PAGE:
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Acid Reflux Is Caused By Too Little Stomach Acid, Not Too Much

Acid Reflux Is Caused By Too Little Stomach Acid, Not Too Much

Over 60 million people experience heartburn and acid reflux each month. Gastroesophageal Reflux Disease (GERD), a more serious type of acid reflux, is the most common digestive disorder in the United States. This is a real problem that plagues many people daily, yet what causes acid reflux is not as commonly known. Acid Reflux is caused by too little stomach acid, not too much. Let’s discuss what’s really happening at the root of the problem and how you can do to address acid reflux.

The Truth About Acid Reflux

Acid reflux occurs more often and is more likely as we age. However, as the number of candles increases on the cake that’s become so hard to digest, the stomach acid in our bodies is on the decline. If what causes acid reflux was too much stomach acid, then we’d have been experiencing heartburn predominantly in high school. Acid reflux is a condition where acid is finding its way out of your stomach. Stomach acid belongs in – well, your stomach.

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acidgraph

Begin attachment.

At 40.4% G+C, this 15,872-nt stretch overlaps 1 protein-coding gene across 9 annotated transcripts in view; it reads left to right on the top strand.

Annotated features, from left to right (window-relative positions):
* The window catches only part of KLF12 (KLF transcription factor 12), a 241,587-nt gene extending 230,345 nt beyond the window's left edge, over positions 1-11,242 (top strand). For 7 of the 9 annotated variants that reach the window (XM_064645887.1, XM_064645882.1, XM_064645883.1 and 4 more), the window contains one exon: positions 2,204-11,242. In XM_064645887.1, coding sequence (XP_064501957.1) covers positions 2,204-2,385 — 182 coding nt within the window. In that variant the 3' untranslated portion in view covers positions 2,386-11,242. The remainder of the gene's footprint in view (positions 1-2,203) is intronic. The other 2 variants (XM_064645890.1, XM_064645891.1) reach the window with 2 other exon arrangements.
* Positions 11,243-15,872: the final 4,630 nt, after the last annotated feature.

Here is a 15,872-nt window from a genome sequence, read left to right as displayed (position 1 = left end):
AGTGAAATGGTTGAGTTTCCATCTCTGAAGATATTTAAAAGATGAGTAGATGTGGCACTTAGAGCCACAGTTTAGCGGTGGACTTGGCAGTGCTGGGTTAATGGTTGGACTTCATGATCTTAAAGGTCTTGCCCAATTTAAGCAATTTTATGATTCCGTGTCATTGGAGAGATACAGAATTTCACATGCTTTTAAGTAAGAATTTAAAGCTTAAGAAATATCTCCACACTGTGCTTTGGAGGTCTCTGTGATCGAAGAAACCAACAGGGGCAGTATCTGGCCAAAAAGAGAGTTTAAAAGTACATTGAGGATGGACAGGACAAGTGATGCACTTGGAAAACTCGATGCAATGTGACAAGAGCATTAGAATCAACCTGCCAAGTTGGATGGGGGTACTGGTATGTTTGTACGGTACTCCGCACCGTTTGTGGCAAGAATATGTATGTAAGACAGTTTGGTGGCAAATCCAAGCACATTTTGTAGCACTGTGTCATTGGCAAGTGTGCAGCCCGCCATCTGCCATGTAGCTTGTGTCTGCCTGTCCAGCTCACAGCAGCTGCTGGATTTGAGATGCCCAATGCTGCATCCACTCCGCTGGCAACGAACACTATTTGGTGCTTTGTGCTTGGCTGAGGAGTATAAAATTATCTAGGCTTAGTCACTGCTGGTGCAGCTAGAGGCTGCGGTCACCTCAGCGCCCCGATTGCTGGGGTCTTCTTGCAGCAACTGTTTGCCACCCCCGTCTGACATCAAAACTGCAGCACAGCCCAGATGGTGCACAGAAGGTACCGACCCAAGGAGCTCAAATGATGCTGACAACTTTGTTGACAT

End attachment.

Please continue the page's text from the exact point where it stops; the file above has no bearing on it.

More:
Figure 1. Mean stomach acid secretion from the second to the eighth decade. (from Wright, 2001 p.20)

    What’s Really Happening

    The problem begins at the esophagus. When you’re consuming that birthday cake, the lower esophageal sphincter is supposed to close to prevent those slices from making their way back up. Acid reflux happens when the sphincter relaxes, thus giving the stomach acid a chance to make its way back up the esophagus. This is why heartburn has often taken the joy out of birthdays and dinner parties. What you’ve seen in all the commercials for medication that treats acid reflux has been spreading misinformation for some time. Let’s try to understand more about what’s happening and what we can do to take care of it and ourselves.

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    Getting To The Bottom Of It

    Putting that acid back into our stomachs where it belongs, isn’t as easy as getting over-the-counter drugs. If this is a frequent problem you’re experiencing, it’s important to see a physician if you can. Pump inhibitors like Prilosec can be dangerous, especially when they aren’t taken properly. Symptoms can worsen, causing other problems that no one should have to deal with. Especially when there’s leftover birthday cake involved.

    Treating The Tummy Right

    A hydrochloric acid supplement is one of the best ways to treat acid reflux. It’s available without a prescription. Adding unprocessed, high-quality sea salt also helps get hydrochloric acid into the mix to help the fight.